Ralph, Kelly and Matt Oberle’s cow-calf operation, just north of the Montana border, expects to have about 1,400 births in a typical calving season, but this season has seen a small uptick in numbers. The first set of triplets was born late last week. Grandfather Ralph Oberle says that first set was also the first triple-birth for the farm.
“It was pretty unique when Matt phoned me and said we have triplets, because that had never happened on the farm. So, it’s a highlight of the farm.”
Then, on Wednesday Kelly and his son Matt were helping a cow give birth that was suspected of carrying twins. They were in for another surprise
“When the first one hit the ground, my son went in the back, and we got the second one. And we kind of joking said, lets go see if there’s a third one, and there was a third one.”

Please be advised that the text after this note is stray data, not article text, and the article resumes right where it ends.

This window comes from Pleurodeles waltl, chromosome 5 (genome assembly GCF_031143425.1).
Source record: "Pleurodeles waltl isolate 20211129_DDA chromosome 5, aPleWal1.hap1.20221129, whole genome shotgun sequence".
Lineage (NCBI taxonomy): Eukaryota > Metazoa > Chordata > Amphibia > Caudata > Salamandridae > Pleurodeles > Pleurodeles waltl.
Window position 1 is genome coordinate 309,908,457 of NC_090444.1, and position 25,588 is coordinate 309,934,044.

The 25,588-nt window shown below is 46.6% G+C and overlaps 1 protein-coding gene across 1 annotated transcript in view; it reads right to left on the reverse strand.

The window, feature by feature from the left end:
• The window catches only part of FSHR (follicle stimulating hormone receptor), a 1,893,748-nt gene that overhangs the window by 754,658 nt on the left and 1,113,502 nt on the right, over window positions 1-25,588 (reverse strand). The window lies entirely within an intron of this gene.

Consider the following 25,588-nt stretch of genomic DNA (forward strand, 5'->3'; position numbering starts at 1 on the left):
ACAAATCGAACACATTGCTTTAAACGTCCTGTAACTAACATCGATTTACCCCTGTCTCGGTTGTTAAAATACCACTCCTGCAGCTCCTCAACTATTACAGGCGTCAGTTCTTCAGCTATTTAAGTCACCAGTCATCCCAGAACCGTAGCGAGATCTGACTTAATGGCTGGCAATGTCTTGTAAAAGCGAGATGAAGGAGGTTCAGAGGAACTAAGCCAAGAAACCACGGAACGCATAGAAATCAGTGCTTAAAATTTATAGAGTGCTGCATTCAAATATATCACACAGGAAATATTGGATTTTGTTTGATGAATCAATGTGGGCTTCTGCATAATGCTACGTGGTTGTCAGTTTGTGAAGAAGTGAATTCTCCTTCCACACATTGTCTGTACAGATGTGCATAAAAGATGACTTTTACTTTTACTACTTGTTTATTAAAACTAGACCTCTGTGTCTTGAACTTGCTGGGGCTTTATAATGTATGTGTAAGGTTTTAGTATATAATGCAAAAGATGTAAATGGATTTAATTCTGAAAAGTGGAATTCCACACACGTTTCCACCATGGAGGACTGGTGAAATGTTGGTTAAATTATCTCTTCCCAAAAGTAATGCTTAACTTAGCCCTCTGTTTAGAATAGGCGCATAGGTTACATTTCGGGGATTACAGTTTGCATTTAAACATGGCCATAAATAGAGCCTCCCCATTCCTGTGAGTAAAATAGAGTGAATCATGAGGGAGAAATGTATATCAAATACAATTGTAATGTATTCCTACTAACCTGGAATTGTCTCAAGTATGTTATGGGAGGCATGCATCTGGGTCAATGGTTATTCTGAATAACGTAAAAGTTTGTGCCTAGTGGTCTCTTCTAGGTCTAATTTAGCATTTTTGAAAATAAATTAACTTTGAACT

Triple-births in cows is extremely rare, and that’s probably a good thing. Triplets, and even twin calves, tend to be small and frail, with mortality and still-birth events high.
Veterinarian Mark Campbell says Saskatchewan’s cold winter weather is tough enough on a big, strong, single-birth calf. Still, Dr. Campbell says triplets are so rare they do get your attention.
“I’ve been a veterinarian for over 30 years and I’ve only seen triplets a handful of times. So, to have two in the same week, on the same farm, is almost unheard of. Often, they’re a lot smaller and these cold temperatures can wreak havoc on a normal calving, let alone little triplets.”
The calves and their mothers are grade-Charolais cattle, a large cow breed that tends to be an easy-calver, and that’s worked to their benefit. Calves and mothers doing fine so far.